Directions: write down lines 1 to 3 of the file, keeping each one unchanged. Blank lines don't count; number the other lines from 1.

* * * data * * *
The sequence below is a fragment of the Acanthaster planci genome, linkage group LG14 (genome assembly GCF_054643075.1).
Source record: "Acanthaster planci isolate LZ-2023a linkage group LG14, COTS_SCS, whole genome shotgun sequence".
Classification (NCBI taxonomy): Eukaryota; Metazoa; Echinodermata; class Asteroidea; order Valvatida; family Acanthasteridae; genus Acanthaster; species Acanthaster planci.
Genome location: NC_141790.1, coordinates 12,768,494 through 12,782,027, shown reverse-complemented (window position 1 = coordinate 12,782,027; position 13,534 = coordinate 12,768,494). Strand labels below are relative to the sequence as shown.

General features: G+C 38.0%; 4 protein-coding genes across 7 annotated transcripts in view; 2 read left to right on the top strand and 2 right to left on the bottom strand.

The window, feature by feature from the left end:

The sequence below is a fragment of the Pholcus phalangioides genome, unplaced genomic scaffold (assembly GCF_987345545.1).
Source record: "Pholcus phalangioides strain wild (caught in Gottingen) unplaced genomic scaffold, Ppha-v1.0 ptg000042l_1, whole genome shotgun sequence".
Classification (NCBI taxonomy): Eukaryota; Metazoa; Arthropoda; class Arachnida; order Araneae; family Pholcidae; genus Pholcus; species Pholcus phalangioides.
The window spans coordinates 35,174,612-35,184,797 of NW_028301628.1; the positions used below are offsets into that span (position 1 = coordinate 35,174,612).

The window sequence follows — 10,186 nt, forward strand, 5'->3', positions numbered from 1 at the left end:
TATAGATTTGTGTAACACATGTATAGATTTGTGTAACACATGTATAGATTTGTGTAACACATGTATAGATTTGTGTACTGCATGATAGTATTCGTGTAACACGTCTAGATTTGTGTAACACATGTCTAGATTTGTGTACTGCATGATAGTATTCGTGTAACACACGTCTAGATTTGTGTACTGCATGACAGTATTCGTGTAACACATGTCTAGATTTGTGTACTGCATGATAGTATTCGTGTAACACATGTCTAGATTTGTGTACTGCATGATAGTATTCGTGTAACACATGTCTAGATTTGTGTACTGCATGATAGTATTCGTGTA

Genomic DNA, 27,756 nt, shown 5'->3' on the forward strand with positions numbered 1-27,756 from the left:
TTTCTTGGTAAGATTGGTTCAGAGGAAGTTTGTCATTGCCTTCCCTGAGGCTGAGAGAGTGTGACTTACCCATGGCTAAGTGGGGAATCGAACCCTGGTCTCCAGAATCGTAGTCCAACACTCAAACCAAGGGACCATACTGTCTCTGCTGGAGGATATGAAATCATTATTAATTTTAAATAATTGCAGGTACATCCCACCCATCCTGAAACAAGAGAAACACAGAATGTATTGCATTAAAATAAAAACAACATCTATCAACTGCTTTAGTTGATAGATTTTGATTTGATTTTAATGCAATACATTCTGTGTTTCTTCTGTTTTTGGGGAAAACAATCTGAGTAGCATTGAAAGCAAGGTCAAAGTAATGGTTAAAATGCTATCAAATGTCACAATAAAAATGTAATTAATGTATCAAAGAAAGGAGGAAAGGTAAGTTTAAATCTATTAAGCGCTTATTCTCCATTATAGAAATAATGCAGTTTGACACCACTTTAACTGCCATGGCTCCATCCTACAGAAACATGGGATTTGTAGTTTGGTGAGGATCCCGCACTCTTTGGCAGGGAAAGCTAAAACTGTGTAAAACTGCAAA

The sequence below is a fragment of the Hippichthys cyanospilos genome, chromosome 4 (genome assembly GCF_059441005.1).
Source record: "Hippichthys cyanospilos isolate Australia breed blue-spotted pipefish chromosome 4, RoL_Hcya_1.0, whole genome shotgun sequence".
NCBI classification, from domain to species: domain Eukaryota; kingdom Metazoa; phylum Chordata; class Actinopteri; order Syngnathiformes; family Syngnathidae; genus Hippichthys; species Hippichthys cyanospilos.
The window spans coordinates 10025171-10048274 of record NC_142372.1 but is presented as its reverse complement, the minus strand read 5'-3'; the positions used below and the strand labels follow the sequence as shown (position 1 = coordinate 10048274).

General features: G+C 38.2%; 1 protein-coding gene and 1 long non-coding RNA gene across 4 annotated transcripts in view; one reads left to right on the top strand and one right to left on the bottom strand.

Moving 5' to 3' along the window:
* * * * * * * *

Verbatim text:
The sequence below is a fragment of the Acanthaster planci genome, linkage group LG14 (genome assembly GCF_054643075.1).
Source record: "Acanthaster planci isolate LZ-2023a linkage group LG14, COTS_SCS, whole genome shotgun sequence".
Classification (NCBI taxonomy): Eukaryota; Metazoa; Echinodermata; class Asteroidea; order Valvatida; family Acanthasteridae; genus Acanthaster; species Acanthaster planci.